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Thread: Bandsaw drift this easy to fix?

  1. #1
    Join Date
    May 2007
    Location
    Florida
    Posts
    196

    Bandsaw drift this easy to fix?

    I was just checking on getting s Carter riser kit for my older Delta bandsaw and I ran across this video. I have always been real careful about aligning my fence for drift, but after watching this video, i am wondering if I just need to look into some new guides (I have Cool blocks.)

    http://www.youtube.com/watch?v=w_tv7...layer_embedded

    Can this really be done with resawing?

    Thanks, Dan

  2. #2
    Join Date
    Jan 2010
    Location
    LA & SC neither one is Cali
    Posts
    7,133
    Poor guides or setup can add to drift but "real" drift is the blade not the saw. Carter guides are excellent and Laguna guides even better but for narrow blades the solid (in your case cool block) guides are actually better than bearing guides. Depending on the saw you have you may just want to put the money toward a better overall saw. There was a discussion about this very topic a couple of weeks ago.

  3. #3
    I don't adjust for drift. I just have my saws aligned and use decent blades; no drift. I have double bearings top and bottom on the larger saw and steel blocks on the smaller saw. Both seem to do their job well enough. Before you throw money at the machine I would confirm it is adjusted as well as possible. Even then I would decide if I was throwing good money after bad by adding a riser to a saw that already won't track well. I'm not trying to be blunt. I am speaking from the pain in my wallet that I could have done without and hope to prevent others from experiencing same ;-)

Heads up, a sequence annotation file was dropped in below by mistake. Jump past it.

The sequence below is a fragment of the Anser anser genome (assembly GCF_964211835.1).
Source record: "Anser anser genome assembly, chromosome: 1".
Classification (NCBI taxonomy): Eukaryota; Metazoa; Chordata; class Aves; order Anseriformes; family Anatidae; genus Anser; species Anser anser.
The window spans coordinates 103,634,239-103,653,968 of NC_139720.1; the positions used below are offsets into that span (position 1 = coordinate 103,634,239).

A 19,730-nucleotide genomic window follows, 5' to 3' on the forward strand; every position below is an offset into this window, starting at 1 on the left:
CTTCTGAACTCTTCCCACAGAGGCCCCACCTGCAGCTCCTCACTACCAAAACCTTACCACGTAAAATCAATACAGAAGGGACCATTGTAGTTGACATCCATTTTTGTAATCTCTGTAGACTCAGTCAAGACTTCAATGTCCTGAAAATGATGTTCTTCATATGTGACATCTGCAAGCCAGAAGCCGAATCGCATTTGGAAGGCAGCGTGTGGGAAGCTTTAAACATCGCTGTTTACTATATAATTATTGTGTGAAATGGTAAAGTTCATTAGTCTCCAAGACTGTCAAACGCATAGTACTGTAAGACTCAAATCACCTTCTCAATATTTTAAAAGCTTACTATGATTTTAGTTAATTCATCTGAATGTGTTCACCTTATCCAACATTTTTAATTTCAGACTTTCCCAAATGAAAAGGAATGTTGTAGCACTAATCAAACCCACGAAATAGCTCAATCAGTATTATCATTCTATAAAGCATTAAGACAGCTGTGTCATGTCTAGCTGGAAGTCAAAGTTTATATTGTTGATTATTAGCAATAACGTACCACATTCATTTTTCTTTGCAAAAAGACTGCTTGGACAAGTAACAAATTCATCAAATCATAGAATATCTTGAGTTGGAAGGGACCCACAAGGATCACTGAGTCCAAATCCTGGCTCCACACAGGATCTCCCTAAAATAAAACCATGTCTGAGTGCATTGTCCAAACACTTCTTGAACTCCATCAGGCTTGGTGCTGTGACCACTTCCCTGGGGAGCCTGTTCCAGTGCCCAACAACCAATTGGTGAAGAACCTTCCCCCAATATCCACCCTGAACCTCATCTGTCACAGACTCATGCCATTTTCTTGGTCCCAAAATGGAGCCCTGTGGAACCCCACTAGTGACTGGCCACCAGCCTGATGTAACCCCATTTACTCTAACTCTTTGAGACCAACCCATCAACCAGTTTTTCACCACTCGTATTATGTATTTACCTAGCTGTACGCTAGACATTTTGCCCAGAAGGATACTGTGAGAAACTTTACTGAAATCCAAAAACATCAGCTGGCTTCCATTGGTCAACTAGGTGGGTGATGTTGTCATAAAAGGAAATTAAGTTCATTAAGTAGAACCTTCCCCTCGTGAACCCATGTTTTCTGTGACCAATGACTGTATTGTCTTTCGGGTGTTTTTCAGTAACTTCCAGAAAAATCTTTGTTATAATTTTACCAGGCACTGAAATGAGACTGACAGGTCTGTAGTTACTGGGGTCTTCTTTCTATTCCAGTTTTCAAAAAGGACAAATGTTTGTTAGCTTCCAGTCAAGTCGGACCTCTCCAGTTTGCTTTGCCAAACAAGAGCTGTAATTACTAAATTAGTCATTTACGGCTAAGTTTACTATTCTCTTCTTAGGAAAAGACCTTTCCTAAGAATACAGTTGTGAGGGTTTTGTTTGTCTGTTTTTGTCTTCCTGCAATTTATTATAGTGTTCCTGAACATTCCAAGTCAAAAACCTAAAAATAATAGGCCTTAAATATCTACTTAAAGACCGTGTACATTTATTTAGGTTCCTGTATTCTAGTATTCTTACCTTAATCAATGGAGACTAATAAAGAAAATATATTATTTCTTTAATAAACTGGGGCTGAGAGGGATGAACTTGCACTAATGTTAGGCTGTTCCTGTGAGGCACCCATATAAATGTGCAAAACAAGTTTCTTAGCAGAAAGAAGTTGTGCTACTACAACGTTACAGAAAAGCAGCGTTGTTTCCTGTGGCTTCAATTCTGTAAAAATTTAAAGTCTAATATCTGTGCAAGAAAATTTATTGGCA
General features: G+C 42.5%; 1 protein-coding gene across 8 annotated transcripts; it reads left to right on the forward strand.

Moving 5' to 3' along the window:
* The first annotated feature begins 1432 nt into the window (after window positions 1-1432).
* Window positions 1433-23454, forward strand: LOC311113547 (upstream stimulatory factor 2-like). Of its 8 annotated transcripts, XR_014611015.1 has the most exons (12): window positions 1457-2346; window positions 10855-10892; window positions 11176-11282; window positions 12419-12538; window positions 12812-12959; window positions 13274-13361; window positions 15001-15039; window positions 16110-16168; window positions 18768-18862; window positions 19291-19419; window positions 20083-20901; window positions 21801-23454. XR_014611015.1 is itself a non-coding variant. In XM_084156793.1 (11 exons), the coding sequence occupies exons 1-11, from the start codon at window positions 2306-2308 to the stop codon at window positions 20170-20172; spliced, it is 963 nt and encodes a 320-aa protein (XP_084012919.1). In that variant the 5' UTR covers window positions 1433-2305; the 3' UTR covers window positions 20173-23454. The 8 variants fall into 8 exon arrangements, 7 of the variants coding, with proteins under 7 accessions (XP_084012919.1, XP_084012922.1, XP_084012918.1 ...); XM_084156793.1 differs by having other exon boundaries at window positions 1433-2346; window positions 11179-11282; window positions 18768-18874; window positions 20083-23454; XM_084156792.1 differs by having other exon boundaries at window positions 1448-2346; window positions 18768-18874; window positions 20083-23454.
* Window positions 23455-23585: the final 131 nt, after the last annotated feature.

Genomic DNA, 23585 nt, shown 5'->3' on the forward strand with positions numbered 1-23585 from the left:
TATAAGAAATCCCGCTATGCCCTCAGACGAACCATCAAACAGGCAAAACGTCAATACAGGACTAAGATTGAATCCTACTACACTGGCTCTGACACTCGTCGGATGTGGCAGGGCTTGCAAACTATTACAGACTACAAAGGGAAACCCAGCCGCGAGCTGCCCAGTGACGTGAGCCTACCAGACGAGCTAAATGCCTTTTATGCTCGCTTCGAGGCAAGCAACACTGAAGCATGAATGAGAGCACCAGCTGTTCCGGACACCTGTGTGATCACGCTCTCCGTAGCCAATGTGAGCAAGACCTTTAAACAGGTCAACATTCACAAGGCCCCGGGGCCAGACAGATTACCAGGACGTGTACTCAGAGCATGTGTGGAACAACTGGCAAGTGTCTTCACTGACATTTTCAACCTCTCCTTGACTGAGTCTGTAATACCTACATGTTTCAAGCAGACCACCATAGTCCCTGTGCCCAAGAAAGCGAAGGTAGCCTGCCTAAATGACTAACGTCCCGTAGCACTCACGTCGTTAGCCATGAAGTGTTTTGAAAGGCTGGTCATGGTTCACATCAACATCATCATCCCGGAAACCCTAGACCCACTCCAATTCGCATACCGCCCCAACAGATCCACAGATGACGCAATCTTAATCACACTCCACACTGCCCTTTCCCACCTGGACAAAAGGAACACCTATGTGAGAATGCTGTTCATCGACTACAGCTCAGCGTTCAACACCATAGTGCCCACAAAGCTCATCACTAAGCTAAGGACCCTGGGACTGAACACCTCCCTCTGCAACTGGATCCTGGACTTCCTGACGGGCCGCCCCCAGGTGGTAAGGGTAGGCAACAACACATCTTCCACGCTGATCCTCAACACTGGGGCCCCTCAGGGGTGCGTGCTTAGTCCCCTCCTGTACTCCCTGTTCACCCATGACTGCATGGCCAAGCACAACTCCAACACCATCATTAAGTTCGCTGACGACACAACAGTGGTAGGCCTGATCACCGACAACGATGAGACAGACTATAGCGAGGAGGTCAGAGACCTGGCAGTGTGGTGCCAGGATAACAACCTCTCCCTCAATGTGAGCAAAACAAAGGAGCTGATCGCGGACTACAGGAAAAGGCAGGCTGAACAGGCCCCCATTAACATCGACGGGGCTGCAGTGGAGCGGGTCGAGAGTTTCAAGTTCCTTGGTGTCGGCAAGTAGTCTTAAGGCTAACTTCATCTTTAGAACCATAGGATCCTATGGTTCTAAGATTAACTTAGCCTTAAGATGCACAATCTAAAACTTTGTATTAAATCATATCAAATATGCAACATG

If you are getting all sorts of odd blade travel; bowed cuts top to bottom, blade getting pulled left or right and so forth there are really only two things that I have found to cause this. Bad blade or bad saw / saw setup. The reason I say 'bad saw' is that some saws may require so much bolt on and upgrade effort that a new saw would be a better answer. Frequently though, folks report wonderful results after studying up a bit and actully taking the time and effort required to properly setup their machine.

    I know I certainly had a Eureka moment when I spent a couple hours on my saw and strapped on a decent blade. This led me to realize that the "good enough" effort I had put out on some other machines may have not been "good enough" ;-) A well tuned machine that does what it is supposed to do, realiably and consistently, is a joy to use and well worth the effort to get it in that condition.
    Last edited by glenn bradley; 12-29-2010 at 11:05 PM.

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